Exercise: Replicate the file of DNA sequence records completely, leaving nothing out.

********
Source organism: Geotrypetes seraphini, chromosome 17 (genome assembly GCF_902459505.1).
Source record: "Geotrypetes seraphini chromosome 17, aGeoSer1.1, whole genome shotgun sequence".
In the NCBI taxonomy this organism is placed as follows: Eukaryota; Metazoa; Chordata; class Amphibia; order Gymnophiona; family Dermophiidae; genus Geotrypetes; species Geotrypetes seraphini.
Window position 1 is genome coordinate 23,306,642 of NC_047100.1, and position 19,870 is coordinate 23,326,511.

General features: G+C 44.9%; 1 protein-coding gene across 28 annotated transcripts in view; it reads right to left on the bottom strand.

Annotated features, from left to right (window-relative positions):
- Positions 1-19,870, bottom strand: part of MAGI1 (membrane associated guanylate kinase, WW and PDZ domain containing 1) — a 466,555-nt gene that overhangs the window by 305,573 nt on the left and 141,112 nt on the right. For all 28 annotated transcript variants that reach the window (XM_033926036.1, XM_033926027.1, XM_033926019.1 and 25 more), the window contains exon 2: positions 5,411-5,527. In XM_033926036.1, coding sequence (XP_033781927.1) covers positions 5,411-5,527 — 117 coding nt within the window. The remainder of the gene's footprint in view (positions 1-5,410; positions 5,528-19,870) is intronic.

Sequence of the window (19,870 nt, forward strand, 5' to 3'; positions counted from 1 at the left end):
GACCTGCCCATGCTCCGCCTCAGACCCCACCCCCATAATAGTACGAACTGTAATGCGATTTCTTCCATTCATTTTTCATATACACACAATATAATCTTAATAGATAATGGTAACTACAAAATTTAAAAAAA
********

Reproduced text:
Source organism: Geotrypetes seraphini, chromosome 17 (genome assembly GCF_902459505.1).
Source record: "Geotrypetes seraphini chromosome 17, aGeoSer1.1, whole genome shotgun sequence".
In the NCBI taxonomy this organism is placed as follows: Eukaryota; Metazoa; Chordata; class Amphibia; order Gymnophiona; family Dermophiidae; genus Geotrypetes; species Geotrypetes seraphini.
Window position 1 is genome coordinate 23,306,642 of NC_047100.1, and position 19,870 is coordinate 23,326,511.

General features: G+C 44.9%; 1 protein-coding gene across 28 annotated transcripts in view; it reads right to left on the bottom strand.

Annotated features, from left to right (window-relative positions):
- Positions 1-19,870, bottom strand: part of MAGI1 (membrane associated guanylate kinase, WW and PDZ domain containing 1) — a 466,555-nt gene that overhangs the window by 305,573 nt on the left and 141,112 nt on the right. For all 28 annotated transcript variants that reach the window (XM_033926036.1, XM_033926027.1, XM_033926019.1 and 25 more), the window contains exon 2: positions 5,411-5,527. In XM_033926036.1, coding sequence (XP_033781927.1) covers positions 5,411-5,527 — 117 coding nt within the window. The remainder of the gene's footprint in view (positions 1-5,410; positions 5,528-19,870) is intronic.

Sequence of the window (19,870 nt, forward strand, 5' to 3'; positions counted from 1 at the left end):
GACCTGCCCATGCTCCGCCTCAGACCCCACCCCCATAATAGTACGAACTGTAATGCGATTTCTTCCATTCATTTTTCATATACACACAATATAATCTTAATAGATAATGGTAACTACAAAATTTAAAAAAA